Deterrence in the Twenty-first Century

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Deterrence in the twenty-first century - Air University Press

POLICY AND PURPOSE

nature of a fixed policy. Thomas Schelling describes this aspect

of deterrence policy distinctly as “setting the stage—by announcement,

by rigging the trip-wire, by incurring the obligation—and

waiting.” 14 In this type of policy, the threat or outcome

is clearly and overtly communicated with a rational and perceived

credibility in two forms. The first is to say to an adversary:

if your nation does something specified that our nation finds

unfavorable, then we will take this specified action against you.

The second is to the friend: if another actor does something

specified that both our nations find unfavorable, then we will

take this specified action on your behalf. Our policy is fixed;

we wait, and our response is determined by the choices of the

other party.

Likewise, we can characterize the flexible form of policy as an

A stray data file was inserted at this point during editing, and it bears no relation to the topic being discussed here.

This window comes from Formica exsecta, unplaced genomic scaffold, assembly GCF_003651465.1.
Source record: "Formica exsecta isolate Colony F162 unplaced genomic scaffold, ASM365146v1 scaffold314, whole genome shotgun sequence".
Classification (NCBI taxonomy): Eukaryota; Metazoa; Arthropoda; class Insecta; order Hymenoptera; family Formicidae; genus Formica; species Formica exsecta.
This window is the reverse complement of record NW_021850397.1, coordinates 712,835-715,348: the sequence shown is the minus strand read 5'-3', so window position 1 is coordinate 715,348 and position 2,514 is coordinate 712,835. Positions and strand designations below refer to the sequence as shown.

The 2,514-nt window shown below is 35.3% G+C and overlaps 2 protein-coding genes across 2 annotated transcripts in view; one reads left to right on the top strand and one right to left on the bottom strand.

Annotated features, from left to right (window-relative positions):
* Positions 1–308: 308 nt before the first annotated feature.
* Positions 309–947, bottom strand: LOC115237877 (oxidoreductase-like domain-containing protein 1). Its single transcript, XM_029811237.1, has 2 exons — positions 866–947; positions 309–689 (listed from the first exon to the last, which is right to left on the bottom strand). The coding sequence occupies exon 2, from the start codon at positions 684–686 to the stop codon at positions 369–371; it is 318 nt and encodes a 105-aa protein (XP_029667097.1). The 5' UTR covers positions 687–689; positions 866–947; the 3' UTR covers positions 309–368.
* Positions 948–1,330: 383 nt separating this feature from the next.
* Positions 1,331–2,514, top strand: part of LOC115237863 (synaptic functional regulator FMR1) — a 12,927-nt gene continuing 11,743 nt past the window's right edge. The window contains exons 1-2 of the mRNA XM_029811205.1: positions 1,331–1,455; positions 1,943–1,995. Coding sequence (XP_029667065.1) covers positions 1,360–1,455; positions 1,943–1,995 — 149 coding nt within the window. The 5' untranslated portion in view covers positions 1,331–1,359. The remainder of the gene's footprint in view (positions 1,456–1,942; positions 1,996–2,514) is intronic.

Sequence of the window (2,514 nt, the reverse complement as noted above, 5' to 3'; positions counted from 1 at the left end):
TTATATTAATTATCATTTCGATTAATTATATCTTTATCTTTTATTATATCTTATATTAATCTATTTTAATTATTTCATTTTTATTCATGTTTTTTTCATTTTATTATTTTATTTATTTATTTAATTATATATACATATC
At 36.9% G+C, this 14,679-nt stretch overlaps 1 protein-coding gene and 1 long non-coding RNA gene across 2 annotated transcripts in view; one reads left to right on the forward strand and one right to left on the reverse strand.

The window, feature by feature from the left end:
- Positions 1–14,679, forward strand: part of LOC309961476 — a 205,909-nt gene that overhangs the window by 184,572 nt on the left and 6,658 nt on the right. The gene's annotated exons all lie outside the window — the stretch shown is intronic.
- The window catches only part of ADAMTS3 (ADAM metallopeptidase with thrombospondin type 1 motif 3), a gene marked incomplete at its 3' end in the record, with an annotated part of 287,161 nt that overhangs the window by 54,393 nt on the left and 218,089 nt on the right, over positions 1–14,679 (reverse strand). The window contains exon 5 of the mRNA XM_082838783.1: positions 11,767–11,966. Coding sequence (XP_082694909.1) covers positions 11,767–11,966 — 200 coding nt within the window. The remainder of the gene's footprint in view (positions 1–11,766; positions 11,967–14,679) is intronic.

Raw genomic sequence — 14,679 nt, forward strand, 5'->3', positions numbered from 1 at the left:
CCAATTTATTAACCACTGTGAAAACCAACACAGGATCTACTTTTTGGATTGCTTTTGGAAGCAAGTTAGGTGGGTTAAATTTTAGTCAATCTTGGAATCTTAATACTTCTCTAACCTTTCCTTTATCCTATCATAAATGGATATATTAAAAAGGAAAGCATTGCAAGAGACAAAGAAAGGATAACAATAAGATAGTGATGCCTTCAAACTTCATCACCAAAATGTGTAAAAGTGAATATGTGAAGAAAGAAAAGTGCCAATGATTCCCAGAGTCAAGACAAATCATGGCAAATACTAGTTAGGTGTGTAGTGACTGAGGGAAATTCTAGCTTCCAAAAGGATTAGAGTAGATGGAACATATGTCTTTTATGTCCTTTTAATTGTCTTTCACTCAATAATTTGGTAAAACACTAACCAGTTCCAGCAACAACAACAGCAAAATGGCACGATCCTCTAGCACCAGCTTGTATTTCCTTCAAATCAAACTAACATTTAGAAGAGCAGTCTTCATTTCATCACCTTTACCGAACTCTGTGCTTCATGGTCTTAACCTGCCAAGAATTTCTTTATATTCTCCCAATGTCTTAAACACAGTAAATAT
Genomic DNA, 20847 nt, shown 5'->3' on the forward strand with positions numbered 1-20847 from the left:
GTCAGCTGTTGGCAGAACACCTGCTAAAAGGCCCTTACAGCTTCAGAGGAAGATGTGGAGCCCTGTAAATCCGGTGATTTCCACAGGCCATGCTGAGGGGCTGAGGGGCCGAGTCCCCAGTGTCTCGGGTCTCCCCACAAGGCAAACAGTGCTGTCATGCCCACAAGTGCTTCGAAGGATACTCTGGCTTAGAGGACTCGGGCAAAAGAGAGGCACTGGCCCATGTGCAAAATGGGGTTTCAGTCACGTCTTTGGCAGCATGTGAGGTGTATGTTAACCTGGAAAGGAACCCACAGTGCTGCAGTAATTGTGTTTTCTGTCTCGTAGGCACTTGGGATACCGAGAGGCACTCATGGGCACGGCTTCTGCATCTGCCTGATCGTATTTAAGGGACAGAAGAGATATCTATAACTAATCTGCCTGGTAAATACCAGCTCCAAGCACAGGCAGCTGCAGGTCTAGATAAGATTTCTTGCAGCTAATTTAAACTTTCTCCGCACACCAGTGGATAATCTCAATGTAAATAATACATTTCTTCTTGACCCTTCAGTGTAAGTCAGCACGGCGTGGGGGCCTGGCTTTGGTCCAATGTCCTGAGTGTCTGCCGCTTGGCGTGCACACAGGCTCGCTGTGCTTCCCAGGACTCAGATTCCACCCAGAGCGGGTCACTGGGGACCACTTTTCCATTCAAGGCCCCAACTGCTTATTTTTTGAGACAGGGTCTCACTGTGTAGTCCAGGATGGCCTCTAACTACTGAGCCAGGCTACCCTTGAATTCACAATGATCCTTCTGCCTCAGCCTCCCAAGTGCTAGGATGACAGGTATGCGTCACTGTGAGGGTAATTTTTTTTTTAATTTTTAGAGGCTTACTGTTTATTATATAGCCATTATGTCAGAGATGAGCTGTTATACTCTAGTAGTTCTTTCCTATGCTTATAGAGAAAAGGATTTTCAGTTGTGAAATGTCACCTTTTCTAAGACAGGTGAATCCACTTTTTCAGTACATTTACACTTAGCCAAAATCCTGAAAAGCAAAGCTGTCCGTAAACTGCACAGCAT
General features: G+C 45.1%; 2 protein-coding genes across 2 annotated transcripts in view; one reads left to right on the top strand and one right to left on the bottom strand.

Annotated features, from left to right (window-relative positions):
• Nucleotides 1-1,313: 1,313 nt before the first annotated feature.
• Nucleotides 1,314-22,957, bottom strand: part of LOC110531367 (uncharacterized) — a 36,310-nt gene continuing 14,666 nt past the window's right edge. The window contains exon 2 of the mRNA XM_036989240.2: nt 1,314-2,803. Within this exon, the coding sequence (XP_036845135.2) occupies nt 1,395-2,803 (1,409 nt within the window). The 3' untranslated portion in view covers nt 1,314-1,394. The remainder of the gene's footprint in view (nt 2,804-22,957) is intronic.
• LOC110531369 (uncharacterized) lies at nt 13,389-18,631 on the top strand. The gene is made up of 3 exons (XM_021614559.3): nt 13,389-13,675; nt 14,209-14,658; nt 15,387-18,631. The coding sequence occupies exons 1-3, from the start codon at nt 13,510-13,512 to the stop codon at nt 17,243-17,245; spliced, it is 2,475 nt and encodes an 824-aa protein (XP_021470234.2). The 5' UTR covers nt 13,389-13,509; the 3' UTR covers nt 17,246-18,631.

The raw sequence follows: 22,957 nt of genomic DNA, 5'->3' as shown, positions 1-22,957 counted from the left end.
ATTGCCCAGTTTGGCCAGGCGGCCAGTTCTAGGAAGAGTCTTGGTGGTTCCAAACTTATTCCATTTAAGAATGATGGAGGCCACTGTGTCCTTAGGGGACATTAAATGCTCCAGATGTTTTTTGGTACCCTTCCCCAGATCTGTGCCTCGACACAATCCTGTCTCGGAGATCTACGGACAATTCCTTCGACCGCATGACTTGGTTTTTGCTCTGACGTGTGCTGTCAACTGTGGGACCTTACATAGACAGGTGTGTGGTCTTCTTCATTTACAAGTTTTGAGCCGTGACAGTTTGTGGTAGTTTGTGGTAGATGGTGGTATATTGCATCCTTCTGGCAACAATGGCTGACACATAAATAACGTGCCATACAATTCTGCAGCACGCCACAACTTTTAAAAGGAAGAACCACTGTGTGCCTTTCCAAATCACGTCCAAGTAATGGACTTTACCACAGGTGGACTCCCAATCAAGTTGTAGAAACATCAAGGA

associative one that suggests a response may follow to a varying

degree. Our focus here includes the “if . . . maybe” form of flexible

policy. In this type of policy, we associate by movement, posture,

procurement, or inference that if another nation takes any unfavorable

action, then we might take some unspecified action in

response. The outcome may be associated with the choices of the

other party but not necessarily so. We set our policy, go about our

business, and retain the flexibility to act in response to the choices

of the other party. The two policy types are distinct, serve different

functions in achieving different types of objects, and derive their

places based on the perceived value of policy’s purpose.

Once we have defined these regions of the framework by their

distinct characteristics, we can see a series of policy relationships

form based upon their functions (fig. 2). The region we are

perhaps most familiar with in dealing with a negative purpose

toward our adversary is the upper-left quadrant. This region is the

classic notion of immediate “deterrence.” The far-upper-left portion

of the quadrant is the extreme portion of deterrence when

“mutually assured destruction” notions exist, and we will look at

that portion in greater detail later. For now, we will refer to the

deterrence region as Colin Gray describes it: “In its immediate

form, deterrence is always specific. It is about persuading a particular

leader or leaders, at a particular time, not to take particular

actions. The details will be all important, not be marginal.” 15

This describes the two factors in play in the policy toward a negative

purpose, namely the fixed “if . . . then” policy dealing with

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